More states are blocking K-12 schools and college campuses from requiring vaccines and masking, bucking recent federal recommendations that eligible students should be vaccinated and that unvaccinated students should wear masks when in-person learning resumes in coming weeks.
Bans blocking schools and colleges from requiring Covid-19 vaccination or proof of vaccination have passed in at least eight states: Alabama, Arizona, Arkansas, Florida, Montana, Oklahoma, Tennessee and Utah. In some cases, the bans extend to other public entities and private businesses.
The Centers for Disease Control and Prevention last week recommended that students, teachers and staff who aren’t fully vaccinated continue to wear masks indoors. It also urged schools to reopen in person while maintaining 3-foot social distancing and encouraging more families to be vaccinated.
Detractors say the bans could drive more infection. The U.S. is averaging more than 23,000 new cases a day, double the seven-day average of around 11,300 cases three weeks ago, according to a Wall Street Journal analysis of data from Johns Hopkins University. The Delta variant, which has been thought to be about 50% more transmissible than the Alpha variant though estimates vary, is now the dominant strain in the U.S.
Supporters say the laws allow families to make their own choices about precautions.
Calling vaccination and mask requirements “one of the most contentious issues in Arkansas,” Republican state Sen.
wrote legislation banning such requirements, which passed in April. This week he stood by the law despite new CDC guidelines and surging infection rates.
“Ultimately, the best form of local control is the individual, and each individual family can make that decision,” he said.
In June, Arizona passed laws banning vaccine and mask mandates at schools and colleges starting this fall. The move followed Arizona State University’s announcement that unvaccinated students were expected to wear masks and be tested. The governor then issued an executive order, which was followed by a legislative vote, outlawing mandatory masks and Covid-19 testing in public universities, except in cases of outbreaks in dormitories, and only with the governor’s approval.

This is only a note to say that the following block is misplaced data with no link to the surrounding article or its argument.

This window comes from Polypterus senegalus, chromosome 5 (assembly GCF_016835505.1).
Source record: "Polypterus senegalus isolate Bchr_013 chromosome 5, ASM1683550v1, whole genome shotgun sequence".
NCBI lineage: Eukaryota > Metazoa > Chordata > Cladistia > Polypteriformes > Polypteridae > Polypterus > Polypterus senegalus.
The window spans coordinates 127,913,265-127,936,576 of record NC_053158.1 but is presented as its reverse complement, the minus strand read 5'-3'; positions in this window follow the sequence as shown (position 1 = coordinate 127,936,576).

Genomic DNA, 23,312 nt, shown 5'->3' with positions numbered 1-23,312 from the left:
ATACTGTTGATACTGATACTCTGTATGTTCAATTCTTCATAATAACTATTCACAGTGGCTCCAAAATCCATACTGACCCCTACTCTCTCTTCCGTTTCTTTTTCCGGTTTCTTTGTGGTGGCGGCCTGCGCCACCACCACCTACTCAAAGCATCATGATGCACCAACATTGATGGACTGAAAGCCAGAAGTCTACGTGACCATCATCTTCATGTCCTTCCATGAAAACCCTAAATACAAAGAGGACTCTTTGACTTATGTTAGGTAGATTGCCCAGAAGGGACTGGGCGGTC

Arizona State spokesman Jay Thorne said the university will comply with the state’s rules and “follow the honor system.” The school will provide free on-campus vaccinations and testing, he said. It will continue to encourage vaccinations and recommend that unvaccinated students wear masks and get tested. Fall classes at the university begin Aug. 19.
Nearly all recent Covid-19 cases and deaths from the disease are among unvaccinated people, according to the CDC. Americans 65 or older, who are most likely to die from Covid-19 infections, have relatively high rates of vaccinations. About 25% of children ages 12 to 15, 37% of 16- and 17-year-olds and 41% of 18-to-24-year-olds have been fully vaccinated against Covid-19, according to CDC data.
Some of the states banning vaccine requirements in schools, such as Arkansas and Alabama, have vaccination rates at or below 35% and high coronavirus infection rates compared with other states.
Dr. Chris Pernell, an American College of Preventive Medicine fellow, said schools in areas with low vaccination rates need to continue social distancing and limit intermingling. Mask requirements for both vaccinated and nonvaccinated people in high-traffic indoor places should be the minimum requirement, she said.